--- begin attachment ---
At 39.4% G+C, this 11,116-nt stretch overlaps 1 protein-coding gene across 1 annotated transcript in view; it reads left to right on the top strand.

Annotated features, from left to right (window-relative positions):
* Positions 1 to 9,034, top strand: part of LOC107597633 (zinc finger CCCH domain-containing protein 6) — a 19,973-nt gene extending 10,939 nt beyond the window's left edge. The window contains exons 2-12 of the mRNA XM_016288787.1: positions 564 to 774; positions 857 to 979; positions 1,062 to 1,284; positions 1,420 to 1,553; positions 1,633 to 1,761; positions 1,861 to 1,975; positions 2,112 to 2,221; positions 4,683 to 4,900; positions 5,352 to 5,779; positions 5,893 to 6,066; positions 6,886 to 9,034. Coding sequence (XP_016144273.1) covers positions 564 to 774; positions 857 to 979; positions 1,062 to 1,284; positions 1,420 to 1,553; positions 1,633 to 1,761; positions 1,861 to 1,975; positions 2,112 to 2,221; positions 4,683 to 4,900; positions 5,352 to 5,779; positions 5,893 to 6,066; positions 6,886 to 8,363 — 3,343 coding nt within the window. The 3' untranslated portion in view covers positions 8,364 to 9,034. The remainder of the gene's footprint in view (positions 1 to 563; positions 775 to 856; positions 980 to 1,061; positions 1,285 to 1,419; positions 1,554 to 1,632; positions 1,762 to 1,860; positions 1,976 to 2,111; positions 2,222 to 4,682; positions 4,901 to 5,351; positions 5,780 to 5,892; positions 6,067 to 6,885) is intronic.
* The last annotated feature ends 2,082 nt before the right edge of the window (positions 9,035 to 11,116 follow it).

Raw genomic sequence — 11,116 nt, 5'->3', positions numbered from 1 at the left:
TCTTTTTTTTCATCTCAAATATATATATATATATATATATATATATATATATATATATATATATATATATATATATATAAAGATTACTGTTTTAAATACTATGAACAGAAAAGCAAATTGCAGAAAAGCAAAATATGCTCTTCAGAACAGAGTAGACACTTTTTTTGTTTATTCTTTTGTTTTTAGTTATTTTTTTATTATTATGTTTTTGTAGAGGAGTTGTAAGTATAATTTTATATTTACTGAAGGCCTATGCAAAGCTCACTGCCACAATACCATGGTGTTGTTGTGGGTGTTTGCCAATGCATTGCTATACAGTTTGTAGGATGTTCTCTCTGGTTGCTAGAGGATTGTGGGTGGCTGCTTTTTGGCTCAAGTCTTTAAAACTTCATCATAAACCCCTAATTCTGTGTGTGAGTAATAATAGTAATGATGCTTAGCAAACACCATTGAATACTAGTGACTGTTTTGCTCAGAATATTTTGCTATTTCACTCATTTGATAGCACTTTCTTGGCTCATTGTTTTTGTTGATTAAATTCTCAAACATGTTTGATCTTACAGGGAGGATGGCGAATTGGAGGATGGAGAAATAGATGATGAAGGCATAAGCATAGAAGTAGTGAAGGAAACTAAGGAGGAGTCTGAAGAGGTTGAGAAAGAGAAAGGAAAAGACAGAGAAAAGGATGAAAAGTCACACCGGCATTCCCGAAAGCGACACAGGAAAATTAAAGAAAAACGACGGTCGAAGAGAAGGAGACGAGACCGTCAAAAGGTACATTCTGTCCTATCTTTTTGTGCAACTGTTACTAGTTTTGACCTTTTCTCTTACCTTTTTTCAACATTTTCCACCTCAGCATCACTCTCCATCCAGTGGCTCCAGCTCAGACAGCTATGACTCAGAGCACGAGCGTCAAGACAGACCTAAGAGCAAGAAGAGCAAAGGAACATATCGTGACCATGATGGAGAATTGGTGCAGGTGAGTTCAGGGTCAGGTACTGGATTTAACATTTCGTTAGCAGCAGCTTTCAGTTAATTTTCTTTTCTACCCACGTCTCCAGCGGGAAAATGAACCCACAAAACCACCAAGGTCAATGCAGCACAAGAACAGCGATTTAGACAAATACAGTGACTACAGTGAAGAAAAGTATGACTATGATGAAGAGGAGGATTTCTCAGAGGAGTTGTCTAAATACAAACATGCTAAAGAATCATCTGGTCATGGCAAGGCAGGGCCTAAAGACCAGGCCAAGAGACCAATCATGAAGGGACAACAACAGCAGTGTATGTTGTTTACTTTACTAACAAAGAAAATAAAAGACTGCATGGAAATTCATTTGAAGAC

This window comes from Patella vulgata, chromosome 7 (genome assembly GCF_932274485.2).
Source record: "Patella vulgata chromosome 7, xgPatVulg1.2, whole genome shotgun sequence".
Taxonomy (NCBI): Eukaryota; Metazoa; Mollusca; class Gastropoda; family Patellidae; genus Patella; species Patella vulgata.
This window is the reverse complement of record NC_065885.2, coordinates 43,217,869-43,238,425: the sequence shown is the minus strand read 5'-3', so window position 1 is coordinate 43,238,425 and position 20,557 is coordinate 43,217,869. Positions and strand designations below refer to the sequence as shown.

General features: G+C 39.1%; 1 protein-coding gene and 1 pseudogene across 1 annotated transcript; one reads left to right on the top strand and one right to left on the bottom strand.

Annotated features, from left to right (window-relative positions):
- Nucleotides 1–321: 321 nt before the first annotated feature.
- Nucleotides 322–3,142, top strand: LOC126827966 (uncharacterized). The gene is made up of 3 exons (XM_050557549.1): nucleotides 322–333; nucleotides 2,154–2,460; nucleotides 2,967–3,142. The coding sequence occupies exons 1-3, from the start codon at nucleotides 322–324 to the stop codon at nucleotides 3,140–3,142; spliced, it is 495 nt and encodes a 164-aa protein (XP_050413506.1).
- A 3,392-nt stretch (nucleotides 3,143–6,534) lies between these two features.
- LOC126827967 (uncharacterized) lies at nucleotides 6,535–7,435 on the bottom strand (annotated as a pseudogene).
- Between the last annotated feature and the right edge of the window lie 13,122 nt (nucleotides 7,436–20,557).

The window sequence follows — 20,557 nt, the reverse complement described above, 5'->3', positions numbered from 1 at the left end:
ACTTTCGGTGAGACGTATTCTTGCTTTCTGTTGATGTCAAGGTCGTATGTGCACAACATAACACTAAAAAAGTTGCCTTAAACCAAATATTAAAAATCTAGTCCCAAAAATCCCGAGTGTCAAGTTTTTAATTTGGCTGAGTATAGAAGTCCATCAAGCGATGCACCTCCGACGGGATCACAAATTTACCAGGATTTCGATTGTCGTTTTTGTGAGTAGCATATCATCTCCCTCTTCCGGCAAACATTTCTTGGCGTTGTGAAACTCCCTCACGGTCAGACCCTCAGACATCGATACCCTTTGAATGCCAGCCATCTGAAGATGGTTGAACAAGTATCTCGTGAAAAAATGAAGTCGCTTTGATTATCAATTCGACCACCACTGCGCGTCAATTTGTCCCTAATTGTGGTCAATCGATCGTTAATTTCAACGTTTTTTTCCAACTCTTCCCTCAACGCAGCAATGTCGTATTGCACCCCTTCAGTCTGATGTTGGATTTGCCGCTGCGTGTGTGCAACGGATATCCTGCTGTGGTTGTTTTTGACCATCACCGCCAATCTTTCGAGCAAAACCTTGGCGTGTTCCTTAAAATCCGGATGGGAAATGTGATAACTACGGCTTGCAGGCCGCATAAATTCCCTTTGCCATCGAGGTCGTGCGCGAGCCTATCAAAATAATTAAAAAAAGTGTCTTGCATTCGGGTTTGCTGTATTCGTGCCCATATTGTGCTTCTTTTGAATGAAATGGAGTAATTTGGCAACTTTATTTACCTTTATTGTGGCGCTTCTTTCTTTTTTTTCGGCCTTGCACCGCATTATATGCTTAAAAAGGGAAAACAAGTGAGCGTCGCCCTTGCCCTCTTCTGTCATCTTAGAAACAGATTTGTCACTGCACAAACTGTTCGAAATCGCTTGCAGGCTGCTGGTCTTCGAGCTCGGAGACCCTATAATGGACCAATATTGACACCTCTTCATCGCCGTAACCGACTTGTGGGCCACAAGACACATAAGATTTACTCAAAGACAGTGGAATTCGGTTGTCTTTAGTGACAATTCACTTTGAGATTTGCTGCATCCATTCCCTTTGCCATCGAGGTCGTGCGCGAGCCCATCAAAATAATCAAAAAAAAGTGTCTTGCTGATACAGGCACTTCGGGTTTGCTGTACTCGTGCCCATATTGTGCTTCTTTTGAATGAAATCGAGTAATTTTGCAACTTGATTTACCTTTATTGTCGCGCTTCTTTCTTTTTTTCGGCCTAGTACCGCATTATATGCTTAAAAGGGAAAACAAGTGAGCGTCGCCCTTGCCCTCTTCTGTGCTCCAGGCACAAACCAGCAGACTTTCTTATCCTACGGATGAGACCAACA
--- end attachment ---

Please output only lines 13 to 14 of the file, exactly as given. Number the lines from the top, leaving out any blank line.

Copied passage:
- Nucleotides 1–321: 321 nt before the first annotated feature.
- Nucleotides 322–3,142, top strand: LOC126827966 (uncharacterized). The gene is made up of 3 exons (XM_050557549.1): nucleotides 322–333; nucleotides 2,154–2,460; nucleotides 2,967–3,142. The coding sequence occupies exons 1-3, from the start codon at nucleotides 322–324 to the stop codon at nucleotides 3,140–3,142; spliced, it is 495 nt and encodes a 164-aa protein (XP_050413506.1).